The one that is, the one that was and the one that may never be: Prime Minister

With the Gillard government apparently headed for a crushing defeat, it’s perfectly healthy and natural that speculation about a change of leadership has emerged. It was Howard’s weak polling in 2007 that fueled speculation about a last minute leadership change in favour of Costello, it was only when trailing hopelessly in the polls that Bob Hawke was finally run down by Paul Keating and the official reason given for the sacking of Kevin Rudd was that he was losing and showing no signs of recovering. The fact is that parties do and should consider the likelihood of winning the next election when they elect a leader and at the moment it appears unlikely that Julia Gillard is capable of winning the next election. Despite this there are two reasons why changing leaders is fraught with more danger than is generally the case.

The first is the Rudd fiasco. Conventionally there is trade off when a major party changes leaders; they suffer a bit for looking inconsistent and wavering but gain more for having rid themselves of a political liability and (hopefully) empowered a political asset. If the Labor government were to change leaders now; the perceptions of fickle inconsistency and instability would be compounded significantly by the memories of the Rudd sacking. As it were however, the standing of Julia Gillard in opinion polls is so dire that there is little to be gained from avoiding a spill. Unlike John Howard and Bob Hawke, Gillard is not merely losing popularity because she is out of touch but because she is perceived to lack authority. The role of factional powerbrokers in elevating her to the leadership, her dependence on the support of crossbenchers in the House of Representatives and her self styled humility has seen her denied the perception of a safe, reliable leader typically afforded to incumbent Prime Ministers.

The other added risk to changing leaders now is the agreement the crossbenchers have with Julia Gillard personally. While it may be technically true that the agreement they made was not with the Labor Party, it requires some imagination to believe that Bob Brown, Andrew Wilkie or Tony Windsor are going to support an Abbott premiership. Rob Oakeshott may have less personal animosity towards Abbott but all polls in his electorate of Lyne say he is gone for all money and torpedoing the Labor government would more or less ensure an imminent election. Obviously it’s not my government but I think, given the desperate state of affairs in the Labor Party, it might be worth calling the crossbenchers respective bluffs.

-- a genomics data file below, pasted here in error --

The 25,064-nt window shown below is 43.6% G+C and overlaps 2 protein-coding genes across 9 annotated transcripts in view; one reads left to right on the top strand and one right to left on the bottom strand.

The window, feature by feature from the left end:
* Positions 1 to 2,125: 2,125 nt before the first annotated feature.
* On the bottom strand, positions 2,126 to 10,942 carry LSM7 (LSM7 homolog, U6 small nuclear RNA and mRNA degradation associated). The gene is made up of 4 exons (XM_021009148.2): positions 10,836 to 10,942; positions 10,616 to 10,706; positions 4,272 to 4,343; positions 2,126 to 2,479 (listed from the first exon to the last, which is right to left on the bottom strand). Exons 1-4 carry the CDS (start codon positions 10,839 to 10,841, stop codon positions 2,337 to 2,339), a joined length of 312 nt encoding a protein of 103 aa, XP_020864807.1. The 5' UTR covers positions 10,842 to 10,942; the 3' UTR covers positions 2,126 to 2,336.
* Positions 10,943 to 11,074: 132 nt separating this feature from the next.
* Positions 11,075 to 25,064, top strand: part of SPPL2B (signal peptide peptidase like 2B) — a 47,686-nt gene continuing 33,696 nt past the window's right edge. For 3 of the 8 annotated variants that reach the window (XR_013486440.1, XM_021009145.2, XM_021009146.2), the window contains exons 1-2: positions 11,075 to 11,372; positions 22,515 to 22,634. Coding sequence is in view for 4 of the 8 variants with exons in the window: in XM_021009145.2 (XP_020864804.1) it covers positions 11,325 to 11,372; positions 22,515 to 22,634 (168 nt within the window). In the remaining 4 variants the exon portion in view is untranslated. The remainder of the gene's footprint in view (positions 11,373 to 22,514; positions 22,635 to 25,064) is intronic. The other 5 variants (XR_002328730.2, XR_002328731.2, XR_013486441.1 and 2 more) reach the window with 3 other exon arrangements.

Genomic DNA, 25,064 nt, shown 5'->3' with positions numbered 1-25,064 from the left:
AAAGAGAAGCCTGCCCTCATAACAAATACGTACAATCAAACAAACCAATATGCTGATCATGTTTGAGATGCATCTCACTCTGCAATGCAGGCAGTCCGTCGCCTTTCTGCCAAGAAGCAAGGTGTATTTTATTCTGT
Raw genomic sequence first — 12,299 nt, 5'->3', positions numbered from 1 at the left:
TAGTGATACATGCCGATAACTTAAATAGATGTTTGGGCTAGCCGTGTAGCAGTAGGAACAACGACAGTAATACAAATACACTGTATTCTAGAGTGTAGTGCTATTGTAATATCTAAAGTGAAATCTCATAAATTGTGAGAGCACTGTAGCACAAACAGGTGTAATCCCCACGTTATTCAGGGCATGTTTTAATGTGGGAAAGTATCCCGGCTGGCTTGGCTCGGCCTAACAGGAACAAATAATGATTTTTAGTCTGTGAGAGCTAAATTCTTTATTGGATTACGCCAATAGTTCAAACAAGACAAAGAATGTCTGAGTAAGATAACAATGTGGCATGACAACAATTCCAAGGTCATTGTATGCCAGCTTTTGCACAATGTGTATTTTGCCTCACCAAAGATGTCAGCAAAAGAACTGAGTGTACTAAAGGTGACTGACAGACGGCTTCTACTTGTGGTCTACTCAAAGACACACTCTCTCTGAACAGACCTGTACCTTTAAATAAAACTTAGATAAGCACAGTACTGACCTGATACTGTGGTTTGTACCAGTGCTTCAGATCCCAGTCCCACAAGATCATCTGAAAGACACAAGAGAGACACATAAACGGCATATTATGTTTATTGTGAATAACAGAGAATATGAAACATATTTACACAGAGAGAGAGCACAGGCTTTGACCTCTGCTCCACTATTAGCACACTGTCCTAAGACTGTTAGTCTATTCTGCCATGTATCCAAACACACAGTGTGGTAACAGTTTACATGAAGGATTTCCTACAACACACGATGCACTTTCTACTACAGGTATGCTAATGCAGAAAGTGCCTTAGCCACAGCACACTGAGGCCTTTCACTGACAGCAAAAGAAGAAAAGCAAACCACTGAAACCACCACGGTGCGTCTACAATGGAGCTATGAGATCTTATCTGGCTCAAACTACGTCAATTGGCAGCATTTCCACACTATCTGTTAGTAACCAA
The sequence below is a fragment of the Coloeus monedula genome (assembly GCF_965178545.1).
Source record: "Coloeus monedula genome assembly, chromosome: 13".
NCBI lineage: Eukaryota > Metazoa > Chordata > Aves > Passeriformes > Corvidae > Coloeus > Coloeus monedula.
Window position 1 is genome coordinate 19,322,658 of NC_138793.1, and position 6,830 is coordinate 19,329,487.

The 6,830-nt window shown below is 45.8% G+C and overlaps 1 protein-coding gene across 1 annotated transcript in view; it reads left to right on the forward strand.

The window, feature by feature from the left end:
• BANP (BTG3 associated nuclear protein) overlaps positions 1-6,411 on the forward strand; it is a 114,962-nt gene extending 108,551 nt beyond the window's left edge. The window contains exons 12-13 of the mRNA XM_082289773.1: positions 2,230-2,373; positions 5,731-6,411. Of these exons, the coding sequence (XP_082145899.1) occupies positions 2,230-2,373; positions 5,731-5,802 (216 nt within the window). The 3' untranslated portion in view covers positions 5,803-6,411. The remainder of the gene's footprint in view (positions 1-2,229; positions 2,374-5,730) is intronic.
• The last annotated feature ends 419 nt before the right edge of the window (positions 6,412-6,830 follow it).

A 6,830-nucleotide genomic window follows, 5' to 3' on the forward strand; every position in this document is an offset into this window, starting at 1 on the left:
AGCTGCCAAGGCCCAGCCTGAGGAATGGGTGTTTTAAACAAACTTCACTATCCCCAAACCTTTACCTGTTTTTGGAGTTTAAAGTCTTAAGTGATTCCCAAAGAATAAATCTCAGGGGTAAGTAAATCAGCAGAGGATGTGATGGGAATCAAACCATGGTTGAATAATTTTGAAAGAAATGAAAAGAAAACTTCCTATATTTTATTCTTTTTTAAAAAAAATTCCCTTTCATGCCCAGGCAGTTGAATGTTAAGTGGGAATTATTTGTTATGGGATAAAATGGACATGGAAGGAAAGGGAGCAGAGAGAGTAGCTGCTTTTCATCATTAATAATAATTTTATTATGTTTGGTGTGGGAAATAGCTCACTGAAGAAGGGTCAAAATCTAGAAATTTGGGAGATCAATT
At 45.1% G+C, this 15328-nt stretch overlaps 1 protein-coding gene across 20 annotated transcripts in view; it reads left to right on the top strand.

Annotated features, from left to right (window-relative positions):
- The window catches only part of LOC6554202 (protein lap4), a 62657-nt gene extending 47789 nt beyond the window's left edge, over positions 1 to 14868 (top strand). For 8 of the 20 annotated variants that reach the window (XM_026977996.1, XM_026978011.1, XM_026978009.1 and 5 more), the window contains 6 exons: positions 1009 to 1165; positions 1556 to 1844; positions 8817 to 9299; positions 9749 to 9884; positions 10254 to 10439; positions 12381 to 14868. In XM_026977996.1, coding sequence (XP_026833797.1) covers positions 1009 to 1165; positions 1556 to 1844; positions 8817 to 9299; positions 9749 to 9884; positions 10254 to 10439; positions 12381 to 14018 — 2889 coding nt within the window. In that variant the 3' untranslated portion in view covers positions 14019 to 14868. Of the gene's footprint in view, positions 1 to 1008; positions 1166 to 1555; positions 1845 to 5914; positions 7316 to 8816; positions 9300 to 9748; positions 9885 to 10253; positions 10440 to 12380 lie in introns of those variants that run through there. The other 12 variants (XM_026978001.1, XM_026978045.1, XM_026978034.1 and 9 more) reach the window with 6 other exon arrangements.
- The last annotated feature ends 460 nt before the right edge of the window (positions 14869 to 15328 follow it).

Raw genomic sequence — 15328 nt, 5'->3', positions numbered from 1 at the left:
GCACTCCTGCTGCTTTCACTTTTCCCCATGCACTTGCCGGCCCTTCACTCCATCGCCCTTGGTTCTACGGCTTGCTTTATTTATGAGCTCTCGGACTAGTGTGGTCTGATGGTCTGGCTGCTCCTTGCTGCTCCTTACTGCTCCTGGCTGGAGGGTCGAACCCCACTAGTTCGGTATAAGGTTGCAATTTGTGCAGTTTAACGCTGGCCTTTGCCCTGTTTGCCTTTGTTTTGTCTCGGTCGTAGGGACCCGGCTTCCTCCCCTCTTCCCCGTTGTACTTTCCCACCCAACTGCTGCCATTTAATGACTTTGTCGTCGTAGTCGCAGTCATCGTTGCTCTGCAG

But what would happen politically if the government installed a more electable leader? Defence Minister Stephen Smith is experienced, articulate and debonair. He comes across as calm, sensible, patient, dignified and a great many other positive adjectives. No doubt he could improve on Labor’s current position and might just get over the line if everything went according to plan. The other sensible alternative, Kevin Rudd, is a lot more interesting and dramatic.

A return of Rudd is probably the one way the government can shake the perception that factional leaders and union bosses now wield absurd amounts of influence over government policy. When he was elected in 2007 he did so against a backdrop of anti-union commercials from the Howard government who portrayed Rudd as a puppet of unpopular figures like Joe Mcdonald. Rudd himself went to great strides to prove Howard wrong but in June 2010 the ALP caucus vindicated Howard in a way nobody had imagined at the time. The factions demonstrated that they didn’t merely influence ministers and the Prime Minister, but if resisted they would choose them. In doing so they consolidated the public perception that Rudd was, as they say “his own man,” not a puppet or a pawn like the rest of Labor. He wouldn’t be tied to the unpopular brand of Labor, like Tony Blair he has the ability to centralize the image of a party around his own, highly popular personality and distract from the unpopular image of movement born out of a long since expired era of class warfare.

Yet it is those virtues which make Rudd an impossible choice for the caucus. The reason he can cut this image of autonomy from the factional bosses is the mutual disdain between them. They might be unpopular but the factional bosses are humans too, with feelings and everything. Like Rudd they went into politics with some ideas about how to make the world a better place and understandably take none too kindly to Rudd’s portrayal of them as some sort of cancer on democracy. It therefore remains for Rudd to convince a majority of MP’s in the federal caucus to defy the directives of their factional leaders and vote for him. While he’s at it he might buy some lottery tickets.

It’s not a bad idea for Rudd to return to the leadership, it’s just not possible.

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